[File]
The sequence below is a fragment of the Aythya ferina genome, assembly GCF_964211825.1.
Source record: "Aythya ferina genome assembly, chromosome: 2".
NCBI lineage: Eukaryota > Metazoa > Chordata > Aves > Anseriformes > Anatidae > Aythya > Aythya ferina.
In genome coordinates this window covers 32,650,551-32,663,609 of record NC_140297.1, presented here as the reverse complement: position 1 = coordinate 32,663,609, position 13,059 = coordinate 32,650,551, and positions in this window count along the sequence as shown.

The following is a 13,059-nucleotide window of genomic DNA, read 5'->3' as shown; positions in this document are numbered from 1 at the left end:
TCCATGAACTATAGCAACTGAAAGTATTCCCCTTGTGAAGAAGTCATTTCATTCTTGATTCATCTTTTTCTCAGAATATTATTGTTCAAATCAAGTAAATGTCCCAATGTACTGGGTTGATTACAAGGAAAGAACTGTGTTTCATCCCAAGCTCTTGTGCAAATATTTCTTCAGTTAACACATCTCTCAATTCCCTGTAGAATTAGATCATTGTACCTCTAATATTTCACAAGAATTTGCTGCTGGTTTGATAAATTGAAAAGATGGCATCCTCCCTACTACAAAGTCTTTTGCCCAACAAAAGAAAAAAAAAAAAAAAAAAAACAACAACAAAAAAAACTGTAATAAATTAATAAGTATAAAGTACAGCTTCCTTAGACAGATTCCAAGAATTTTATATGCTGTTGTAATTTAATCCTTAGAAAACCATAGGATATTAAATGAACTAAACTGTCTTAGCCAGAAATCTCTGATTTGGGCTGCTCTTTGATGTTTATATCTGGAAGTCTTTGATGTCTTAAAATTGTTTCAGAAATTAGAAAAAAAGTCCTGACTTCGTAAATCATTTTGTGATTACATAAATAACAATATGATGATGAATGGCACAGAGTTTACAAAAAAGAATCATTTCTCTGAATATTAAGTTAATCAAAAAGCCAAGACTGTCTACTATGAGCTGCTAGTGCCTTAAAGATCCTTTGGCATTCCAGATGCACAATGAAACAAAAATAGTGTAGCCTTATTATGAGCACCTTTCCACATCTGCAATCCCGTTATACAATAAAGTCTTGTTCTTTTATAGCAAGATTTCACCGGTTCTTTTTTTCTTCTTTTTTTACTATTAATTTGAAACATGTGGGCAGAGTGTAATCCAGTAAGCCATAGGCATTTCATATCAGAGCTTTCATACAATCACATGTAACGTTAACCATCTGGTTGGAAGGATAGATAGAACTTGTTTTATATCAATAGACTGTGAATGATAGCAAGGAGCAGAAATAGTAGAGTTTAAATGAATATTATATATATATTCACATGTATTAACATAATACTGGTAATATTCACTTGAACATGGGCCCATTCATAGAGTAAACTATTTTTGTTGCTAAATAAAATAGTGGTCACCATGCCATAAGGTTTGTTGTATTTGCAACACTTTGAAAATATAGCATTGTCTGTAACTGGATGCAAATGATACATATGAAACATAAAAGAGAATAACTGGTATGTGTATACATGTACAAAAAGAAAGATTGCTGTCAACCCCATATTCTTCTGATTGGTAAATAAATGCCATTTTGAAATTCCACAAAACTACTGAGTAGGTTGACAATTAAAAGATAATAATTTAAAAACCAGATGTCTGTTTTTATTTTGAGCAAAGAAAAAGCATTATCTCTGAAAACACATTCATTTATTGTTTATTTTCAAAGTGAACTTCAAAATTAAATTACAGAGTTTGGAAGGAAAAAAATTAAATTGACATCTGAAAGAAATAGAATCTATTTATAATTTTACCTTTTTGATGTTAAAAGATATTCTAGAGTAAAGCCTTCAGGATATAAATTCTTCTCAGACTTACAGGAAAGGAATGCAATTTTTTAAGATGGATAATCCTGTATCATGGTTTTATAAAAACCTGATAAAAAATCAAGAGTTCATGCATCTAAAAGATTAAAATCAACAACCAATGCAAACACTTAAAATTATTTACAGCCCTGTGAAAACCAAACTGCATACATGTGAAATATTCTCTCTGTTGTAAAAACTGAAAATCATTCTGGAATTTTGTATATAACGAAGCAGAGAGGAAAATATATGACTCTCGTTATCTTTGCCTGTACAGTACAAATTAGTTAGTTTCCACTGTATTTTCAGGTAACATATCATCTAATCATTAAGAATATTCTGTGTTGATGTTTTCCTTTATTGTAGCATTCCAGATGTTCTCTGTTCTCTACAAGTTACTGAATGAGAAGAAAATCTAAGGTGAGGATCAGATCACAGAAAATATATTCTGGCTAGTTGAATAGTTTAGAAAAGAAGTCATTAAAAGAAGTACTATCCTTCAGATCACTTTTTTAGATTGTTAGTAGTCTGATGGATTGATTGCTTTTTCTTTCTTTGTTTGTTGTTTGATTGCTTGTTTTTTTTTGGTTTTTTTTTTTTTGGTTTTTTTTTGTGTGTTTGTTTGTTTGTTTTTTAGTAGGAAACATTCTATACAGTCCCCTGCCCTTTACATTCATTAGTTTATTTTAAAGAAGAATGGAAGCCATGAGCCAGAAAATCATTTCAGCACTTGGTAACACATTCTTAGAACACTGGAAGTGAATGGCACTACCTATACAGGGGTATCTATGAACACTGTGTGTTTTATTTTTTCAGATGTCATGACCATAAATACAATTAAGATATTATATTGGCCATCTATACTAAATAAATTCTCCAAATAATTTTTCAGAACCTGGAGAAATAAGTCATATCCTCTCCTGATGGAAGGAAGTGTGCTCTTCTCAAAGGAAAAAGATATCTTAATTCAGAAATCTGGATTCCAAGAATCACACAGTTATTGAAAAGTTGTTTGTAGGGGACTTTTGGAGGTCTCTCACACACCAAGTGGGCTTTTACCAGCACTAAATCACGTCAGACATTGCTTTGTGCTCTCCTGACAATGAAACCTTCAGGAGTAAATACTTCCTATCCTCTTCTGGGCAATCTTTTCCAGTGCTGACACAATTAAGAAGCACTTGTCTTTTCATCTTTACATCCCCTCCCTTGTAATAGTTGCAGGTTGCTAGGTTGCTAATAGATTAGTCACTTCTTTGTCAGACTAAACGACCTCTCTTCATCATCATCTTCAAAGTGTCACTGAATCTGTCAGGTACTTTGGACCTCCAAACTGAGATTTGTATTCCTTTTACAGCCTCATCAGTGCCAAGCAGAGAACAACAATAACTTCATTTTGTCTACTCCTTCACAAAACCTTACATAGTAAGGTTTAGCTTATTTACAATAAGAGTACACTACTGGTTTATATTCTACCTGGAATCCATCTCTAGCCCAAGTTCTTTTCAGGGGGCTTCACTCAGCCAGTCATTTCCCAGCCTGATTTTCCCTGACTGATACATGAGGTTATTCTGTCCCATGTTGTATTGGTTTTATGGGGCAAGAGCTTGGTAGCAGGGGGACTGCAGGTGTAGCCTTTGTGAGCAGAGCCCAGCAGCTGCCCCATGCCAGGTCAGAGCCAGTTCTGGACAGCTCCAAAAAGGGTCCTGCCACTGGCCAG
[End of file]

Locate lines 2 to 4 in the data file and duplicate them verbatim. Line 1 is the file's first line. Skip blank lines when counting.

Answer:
Source record: "Aythya ferina genome assembly, chromosome: 2".
NCBI lineage: Eukaryota > Metazoa > Chordata > Aves > Anseriformes > Anatidae > Aythya > Aythya ferina.
In genome coordinates this window covers 32,650,551-32,663,609 of record NC_140297.1, presented here as the reverse complement: position 1 = coordinate 32,663,609, position 13,059 = coordinate 32,650,551, and positions in this window count along the sequence as shown.